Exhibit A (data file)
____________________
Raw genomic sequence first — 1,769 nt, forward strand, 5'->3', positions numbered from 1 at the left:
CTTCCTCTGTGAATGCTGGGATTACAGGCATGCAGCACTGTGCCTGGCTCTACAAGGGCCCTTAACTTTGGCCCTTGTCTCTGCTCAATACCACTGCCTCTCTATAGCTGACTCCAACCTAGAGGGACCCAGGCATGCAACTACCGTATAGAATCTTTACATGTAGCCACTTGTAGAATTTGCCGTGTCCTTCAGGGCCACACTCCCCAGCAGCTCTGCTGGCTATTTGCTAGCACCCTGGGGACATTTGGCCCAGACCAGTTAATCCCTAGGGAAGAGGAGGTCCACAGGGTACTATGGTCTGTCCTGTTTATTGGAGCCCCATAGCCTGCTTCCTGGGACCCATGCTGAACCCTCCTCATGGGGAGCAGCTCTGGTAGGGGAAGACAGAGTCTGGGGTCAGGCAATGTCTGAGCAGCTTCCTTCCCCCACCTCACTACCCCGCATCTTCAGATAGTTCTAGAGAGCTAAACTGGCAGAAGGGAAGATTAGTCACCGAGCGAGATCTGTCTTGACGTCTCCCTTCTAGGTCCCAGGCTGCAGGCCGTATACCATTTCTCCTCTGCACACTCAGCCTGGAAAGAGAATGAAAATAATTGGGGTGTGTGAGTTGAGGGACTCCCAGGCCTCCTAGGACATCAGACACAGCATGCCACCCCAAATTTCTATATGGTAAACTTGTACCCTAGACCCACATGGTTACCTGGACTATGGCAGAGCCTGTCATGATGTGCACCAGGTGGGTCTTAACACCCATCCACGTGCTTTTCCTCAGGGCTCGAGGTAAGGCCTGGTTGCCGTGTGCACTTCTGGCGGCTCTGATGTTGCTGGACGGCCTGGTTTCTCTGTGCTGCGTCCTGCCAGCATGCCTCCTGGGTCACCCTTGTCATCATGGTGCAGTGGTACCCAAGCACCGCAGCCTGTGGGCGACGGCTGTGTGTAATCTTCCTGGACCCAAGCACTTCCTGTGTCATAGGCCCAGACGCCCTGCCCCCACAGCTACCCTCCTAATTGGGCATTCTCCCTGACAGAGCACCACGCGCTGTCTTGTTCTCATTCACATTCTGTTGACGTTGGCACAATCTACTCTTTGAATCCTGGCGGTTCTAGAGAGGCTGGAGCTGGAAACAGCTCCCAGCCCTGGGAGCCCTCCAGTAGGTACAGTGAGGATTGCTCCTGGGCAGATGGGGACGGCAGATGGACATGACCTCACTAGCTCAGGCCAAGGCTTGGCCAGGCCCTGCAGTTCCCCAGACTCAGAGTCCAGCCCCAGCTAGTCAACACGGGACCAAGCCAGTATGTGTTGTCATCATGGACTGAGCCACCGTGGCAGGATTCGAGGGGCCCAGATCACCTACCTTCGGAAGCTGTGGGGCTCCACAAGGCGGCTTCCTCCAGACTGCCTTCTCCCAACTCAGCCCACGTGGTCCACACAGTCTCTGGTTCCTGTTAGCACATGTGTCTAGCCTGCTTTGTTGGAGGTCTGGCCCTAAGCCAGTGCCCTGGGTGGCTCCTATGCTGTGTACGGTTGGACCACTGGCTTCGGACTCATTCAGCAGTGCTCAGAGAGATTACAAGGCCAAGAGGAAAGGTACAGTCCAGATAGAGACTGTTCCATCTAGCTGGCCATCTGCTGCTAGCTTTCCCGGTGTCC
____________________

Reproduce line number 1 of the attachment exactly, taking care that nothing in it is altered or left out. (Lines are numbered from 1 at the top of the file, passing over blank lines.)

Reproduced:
Raw genomic sequence first — 1,769 nt, forward strand, 5'->3', positions numbered from 1 at the left: